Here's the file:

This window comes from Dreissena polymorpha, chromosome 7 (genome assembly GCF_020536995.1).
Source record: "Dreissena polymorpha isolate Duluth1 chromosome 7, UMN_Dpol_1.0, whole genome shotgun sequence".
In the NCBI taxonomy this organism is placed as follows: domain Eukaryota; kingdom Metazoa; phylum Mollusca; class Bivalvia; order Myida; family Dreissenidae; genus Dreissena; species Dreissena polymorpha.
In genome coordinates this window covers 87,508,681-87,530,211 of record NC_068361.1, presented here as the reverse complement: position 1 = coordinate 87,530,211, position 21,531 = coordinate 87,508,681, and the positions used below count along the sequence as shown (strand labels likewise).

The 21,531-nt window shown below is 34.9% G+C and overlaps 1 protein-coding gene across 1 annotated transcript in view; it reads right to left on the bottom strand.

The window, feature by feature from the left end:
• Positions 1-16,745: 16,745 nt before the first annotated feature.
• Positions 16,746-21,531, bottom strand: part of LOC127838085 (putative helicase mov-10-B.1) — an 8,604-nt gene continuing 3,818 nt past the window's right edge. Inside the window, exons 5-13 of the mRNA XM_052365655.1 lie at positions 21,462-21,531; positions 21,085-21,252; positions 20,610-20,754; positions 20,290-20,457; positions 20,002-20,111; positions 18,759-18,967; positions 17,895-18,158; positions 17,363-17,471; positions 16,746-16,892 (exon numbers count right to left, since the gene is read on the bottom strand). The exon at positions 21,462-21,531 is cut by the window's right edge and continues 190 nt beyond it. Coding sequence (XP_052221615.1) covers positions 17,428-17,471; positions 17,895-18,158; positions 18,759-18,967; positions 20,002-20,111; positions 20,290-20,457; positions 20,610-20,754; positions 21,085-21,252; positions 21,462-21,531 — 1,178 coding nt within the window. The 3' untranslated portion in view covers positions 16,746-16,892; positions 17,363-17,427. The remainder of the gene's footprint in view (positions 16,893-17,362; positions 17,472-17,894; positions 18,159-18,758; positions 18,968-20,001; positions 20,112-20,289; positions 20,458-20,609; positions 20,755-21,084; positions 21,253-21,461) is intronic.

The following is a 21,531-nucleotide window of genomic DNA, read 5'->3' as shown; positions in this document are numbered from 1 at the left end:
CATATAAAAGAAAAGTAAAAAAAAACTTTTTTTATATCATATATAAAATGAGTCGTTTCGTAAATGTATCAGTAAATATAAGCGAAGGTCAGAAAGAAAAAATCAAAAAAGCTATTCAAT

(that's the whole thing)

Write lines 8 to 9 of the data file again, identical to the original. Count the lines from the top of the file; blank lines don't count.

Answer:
• Positions 16,746-21,531, bottom strand: part of LOC127838085 (putative helicase mov-10-B.1) — an 8,604-nt gene continuing 3,818 nt past the window's right edge. Inside the window, exons 5-13 of the mRNA XM_052365655.1 lie at positions 21,462-21,531; positions 21,085-21,252; positions 20,610-20,754; positions 20,290-20,457; positions 20,002-20,111; positions 18,759-18,967; positions 17,895-18,158; positions 17,363-17,471; positions 16,746-16,892 (exon numbers count right to left, since the gene is read on the bottom strand). The exon at positions 21,462-21,531 is cut by the window's right edge and continues 190 nt beyond it. Coding sequence (XP_052221615.1) covers positions 17,428-17,471; positions 17,895-18,158; positions 18,759-18,967; positions 20,002-20,111; positions 20,290-20,457; positions 20,610-20,754; positions 21,085-21,252; positions 21,462-21,531 — 1,178 coding nt within the window. The 3' untranslated portion in view covers positions 16,746-16,892; positions 17,363-17,427. The remainder of the gene's footprint in view (positions 16,893-17,362; positions 17,472-17,894; positions 18,159-18,758; positions 18,968-20,001; positions 20,112-20,289; positions 20,458-20,609; positions 20,755-21,084; positions 21,253-21,461) is intronic.

The following is a 21,531-nucleotide window of genomic DNA, read 5'->3' as shown; positions in this document are numbered from 1 at the left end: